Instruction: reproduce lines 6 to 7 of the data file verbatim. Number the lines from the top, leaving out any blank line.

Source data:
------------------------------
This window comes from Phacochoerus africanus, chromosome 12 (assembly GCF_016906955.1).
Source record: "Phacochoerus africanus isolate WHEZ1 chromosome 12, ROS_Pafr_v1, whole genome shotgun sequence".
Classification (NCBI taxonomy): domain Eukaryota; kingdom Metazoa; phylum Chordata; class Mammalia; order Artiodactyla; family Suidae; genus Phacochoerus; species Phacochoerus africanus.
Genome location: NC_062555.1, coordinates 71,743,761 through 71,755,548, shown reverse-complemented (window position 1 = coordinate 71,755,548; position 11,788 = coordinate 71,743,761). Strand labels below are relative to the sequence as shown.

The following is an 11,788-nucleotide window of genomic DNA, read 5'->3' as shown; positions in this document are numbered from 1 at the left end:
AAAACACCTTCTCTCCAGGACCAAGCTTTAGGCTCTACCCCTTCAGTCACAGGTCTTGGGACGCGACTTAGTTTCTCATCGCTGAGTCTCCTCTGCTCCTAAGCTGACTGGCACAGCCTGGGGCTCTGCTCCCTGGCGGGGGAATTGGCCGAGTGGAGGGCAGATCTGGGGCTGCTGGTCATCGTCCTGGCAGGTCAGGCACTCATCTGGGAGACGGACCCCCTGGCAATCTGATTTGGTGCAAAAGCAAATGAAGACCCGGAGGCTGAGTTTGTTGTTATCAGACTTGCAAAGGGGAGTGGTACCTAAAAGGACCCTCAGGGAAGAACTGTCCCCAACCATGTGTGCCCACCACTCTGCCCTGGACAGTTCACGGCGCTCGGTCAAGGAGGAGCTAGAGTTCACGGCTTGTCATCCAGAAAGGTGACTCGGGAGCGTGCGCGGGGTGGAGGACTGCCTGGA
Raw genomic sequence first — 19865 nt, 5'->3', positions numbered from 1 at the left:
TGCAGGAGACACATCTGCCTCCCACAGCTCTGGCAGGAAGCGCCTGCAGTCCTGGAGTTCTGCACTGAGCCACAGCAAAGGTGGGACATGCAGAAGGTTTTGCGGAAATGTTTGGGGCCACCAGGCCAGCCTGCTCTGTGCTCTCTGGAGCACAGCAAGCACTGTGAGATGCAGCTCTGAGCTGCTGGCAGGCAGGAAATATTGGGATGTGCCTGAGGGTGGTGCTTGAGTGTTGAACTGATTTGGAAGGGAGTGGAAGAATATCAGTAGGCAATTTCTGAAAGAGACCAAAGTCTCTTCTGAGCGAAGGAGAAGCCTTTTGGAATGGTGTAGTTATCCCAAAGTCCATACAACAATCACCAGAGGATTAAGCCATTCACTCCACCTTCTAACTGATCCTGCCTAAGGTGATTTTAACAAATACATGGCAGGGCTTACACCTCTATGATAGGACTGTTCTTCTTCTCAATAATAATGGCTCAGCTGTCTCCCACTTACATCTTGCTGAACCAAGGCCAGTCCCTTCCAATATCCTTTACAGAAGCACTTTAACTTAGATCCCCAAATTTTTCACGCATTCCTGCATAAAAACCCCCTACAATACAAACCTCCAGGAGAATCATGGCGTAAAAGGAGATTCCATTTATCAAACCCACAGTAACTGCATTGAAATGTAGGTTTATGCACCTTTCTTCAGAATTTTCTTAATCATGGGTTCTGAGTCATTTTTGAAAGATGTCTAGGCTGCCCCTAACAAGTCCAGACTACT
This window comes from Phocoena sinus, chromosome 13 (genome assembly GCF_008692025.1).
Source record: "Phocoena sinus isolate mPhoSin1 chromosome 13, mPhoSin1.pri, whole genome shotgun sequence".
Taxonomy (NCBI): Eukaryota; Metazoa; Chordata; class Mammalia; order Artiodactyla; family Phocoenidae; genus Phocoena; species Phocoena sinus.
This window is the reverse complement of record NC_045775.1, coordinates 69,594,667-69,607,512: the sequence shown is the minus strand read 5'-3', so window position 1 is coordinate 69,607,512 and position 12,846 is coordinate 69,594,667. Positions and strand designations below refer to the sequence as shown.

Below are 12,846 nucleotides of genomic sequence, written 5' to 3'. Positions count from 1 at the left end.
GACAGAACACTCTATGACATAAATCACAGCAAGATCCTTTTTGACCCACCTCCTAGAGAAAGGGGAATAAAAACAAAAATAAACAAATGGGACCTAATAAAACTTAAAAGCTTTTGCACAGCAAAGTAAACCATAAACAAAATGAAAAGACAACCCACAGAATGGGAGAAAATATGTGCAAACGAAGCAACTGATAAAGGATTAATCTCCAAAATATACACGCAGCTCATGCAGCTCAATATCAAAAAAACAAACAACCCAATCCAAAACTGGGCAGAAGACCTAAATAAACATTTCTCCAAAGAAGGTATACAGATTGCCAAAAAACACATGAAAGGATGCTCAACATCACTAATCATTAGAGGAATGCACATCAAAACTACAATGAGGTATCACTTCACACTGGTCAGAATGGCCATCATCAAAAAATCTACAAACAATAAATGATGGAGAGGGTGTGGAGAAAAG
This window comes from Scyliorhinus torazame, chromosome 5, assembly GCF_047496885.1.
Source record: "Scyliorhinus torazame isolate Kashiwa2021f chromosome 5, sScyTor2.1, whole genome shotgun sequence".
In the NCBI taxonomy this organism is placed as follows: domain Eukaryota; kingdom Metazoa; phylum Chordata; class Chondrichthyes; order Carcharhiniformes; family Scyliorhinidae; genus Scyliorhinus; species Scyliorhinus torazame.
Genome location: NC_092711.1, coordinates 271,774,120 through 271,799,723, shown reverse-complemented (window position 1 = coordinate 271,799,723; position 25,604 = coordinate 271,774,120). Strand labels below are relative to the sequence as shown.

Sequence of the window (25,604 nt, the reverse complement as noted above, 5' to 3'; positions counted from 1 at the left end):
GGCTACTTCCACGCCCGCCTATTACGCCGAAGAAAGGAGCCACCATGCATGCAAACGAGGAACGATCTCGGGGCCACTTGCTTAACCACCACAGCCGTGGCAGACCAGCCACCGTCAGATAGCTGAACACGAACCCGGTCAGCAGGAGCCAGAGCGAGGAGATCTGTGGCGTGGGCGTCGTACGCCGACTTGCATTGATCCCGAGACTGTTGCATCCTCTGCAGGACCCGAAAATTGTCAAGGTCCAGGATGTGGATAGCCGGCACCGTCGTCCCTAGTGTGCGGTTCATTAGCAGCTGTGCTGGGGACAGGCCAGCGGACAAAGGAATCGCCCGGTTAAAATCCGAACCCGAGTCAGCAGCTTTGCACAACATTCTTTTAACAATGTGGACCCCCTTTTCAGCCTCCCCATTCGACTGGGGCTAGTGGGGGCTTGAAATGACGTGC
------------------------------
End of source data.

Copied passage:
AAAACACCTTCTCTCCAGGACCAAGCTTTAGGCTCTACCCCTTCAGTCACAGGTCTTGGGACGCGACTTAGTTTCTCATCGCTGAGTCTCCTCTGCTCCTAAGCTGACTGGCACAGCCTGGGGCTCTGCTCCCTGGCGGGGGAATTGGCCGAGTGGAGGGCAGATCTGGGGCTGCTGGTCATCGTCCTGGCAGGTCAGGCACTCATCTGGGAGACGGACCCCCTGGCAATCTGATTTGGTGCAAAAGCAAATGAAGACCCGGAGGCTGAGTTTGTTGTTATCAGACTTGCAAAGGGGAGTGGTACCTAAAAGGACCCTCAGGGAAGAACTGTCCCCAACCATGTGTGCCCACCACTCTGCCCTGGACAGTTCACGGCGCTCGGTCAAGGAGGAGCTAGAGTTCACGGCTTGTCATCCAGAAAGGTGACTCGGGAGCGTGCGCGGGGTGGAGGACTGCCTGGA
Raw genomic sequence first — 19865 nt, 5'->3', positions numbered from 1 at the left: